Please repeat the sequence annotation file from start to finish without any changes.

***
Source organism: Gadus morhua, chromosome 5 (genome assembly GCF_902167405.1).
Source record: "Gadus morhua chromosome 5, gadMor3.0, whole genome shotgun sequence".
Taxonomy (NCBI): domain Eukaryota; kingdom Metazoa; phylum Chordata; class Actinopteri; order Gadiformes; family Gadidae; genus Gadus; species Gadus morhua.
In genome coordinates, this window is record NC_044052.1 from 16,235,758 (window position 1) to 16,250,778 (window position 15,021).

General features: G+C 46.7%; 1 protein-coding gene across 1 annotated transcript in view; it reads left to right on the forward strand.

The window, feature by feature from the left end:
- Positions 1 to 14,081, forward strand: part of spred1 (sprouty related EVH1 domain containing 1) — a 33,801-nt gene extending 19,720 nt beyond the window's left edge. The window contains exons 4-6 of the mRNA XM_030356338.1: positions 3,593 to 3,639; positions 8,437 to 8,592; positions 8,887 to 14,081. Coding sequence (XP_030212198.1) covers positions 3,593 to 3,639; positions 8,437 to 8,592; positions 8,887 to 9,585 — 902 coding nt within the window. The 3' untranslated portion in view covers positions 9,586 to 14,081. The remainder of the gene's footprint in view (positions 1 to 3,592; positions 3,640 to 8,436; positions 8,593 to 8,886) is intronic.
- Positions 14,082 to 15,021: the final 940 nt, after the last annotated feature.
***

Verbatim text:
Source organism: Gadus morhua, chromosome 5 (genome assembly GCF_902167405.1).
Source record: "Gadus morhua chromosome 5, gadMor3.0, whole genome shotgun sequence".
Taxonomy (NCBI): domain Eukaryota; kingdom Metazoa; phylum Chordata; class Actinopteri; order Gadiformes; family Gadidae; genus Gadus; species Gadus morhua.
In genome coordinates, this window is record NC_044052.1 from 16,235,758 (window position 1) to 16,250,778 (window position 15,021).

General features: G+C 46.7%; 1 protein-coding gene across 1 annotated transcript in view; it reads left to right on the forward strand.

The window, feature by feature from the left end:
- Positions 1 to 14,081, forward strand: part of spred1 (sprouty related EVH1 domain containing 1) — a 33,801-nt gene extending 19,720 nt beyond the window's left edge. The window contains exons 4-6 of the mRNA XM_030356338.1: positions 3,593 to 3,639; positions 8,437 to 8,592; positions 8,887 to 14,081. Coding sequence (XP_030212198.1) covers positions 3,593 to 3,639; positions 8,437 to 8,592; positions 8,887 to 9,585 — 902 coding nt within the window. The 3' untranslated portion in view covers positions 9,586 to 14,081. The remainder of the gene's footprint in view (positions 1 to 3,592; positions 3,640 to 8,436; positions 8,593 to 8,886) is intronic.
- Positions 14,082 to 15,021: the final 940 nt, after the last annotated feature.